doi:10.1186/1472-6947-11-15
PMCID: PMC3058010  PMID: 21356097
15.  The value of choice: development of a new measurement tool 
Background
Current policy advocates individual choice across a number of domains, including healthcare provision.
Aim
To develop a new tool for measuring people's beliefs about the value of choice in the context of healthcare provision.
Design of study
Cross-sectional survey.
Setting
Four general practices in South East England.
Method
Nine items relating to health and general domains, derived from in-depth interviews with 22 participants, were collated into a questionnaire. This formed the measurement tool called the Choice Questionnaire (ChQ), which was completed by 823 consecutive patients (response rate = 81.2%).
Results
Principal components analysis resulted in two factors: having choices (for example, ‘I like to know all the possible ways in which I could be treated’) and making choices (for example, ‘I am happy for the doctor to make decisions for me’). These two constructs showed good internal consistency. One item was deleted, resulting in the 8-item ChQ. Beliefs about choice in health and general domains were not discrete. The vast majority of participants endorsed having choices as positive. In contrast, beliefs about the value of making choice were more mixed. A greater endorsement of both these aspects of choice was related to higher educational status.
Conclusion
Results from this study indicate that choice can be usefully conceptualised as consisting of two separate constructs: having choices and making choices. The 8-item ChQ has an interpretable factor structure and has been shown to be reliable. It could be used in research to assess beliefs about the value of choice or in the clinical setting to establish whether a patient would prefer to be provided with options or to be managed in a more paternalistic way.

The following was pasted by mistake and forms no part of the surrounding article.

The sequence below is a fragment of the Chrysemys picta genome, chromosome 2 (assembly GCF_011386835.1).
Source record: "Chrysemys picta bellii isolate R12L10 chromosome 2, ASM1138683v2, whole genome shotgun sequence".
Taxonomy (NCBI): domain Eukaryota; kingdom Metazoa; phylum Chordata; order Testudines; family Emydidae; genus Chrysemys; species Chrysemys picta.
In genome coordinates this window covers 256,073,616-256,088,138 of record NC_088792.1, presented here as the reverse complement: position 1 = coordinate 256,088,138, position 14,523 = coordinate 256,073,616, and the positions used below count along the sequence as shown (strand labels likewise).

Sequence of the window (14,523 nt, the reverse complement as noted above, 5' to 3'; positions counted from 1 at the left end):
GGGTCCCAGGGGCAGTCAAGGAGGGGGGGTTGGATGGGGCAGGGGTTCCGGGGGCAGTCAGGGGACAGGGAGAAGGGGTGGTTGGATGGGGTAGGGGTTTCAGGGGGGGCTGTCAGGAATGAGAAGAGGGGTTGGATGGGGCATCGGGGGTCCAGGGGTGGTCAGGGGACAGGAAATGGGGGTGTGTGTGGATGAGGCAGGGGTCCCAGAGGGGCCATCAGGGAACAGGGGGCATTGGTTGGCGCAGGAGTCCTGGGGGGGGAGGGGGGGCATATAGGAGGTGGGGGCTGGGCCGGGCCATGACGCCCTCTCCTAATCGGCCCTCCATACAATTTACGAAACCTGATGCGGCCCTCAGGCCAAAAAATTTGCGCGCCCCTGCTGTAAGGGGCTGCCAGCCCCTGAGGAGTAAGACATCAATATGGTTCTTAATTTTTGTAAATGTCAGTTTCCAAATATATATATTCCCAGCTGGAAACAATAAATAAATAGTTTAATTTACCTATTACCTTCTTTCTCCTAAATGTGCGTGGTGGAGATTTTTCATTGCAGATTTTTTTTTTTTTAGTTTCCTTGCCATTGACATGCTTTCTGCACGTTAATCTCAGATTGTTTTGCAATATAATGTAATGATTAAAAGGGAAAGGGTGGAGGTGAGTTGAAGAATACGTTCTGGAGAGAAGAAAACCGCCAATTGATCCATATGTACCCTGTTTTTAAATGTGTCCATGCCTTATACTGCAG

doi:10.3399/bjgp08X330735
PMCID: PMC2529198  PMID: 18801278
beliefs; choice behaviour; health care; questionnaire design
16.  The value of choice: a qualitative study 
Background
Providing choice in health care is part of an ongoing policy initiative.
Aim
To explore how people understand choice in healthcare provision.
Design of study
A qualitative study using semi-structured interviews.
Setting
South East England.
Method
Twenty-two people were interviewed about the issue of choice in general, and choice in healthcare in particular. Data were analysed using template analysis.
Results
Participants discussed choice in the NHS within the context of the GP consultation. Four main themes about choice were identified: positive aspects of choice; the appearance of choice; unwanted choice; and the role of information in choice. Participants valued choice in principle, and having choice was seen as positive. However, the provision of choice options was not always associated with the possibility of meaningful choice. Participants expressed that in some instances they were given the appearance rather than the substance of choice. Making – as opposed to having – choice was often unwanted and considered as indicative of erosion in trust in the GP. Information was seen as a necessary, but not sufficient, prerequisite of informed choice.
Conclusion
People value having choices rather than making choices but are concerned about choice provision for its own sake rather than choice that is available in a meaningful way. Health care policy that recommends an increase in choice per se may be met with scepticism which could ultimately undermine, rather than promote, the doctor–patient relationship.
doi:10.3399/bjgp08X330717
PMCID: PMC2529197  PMID: 18801277
choice; primary healthcare; qualitative research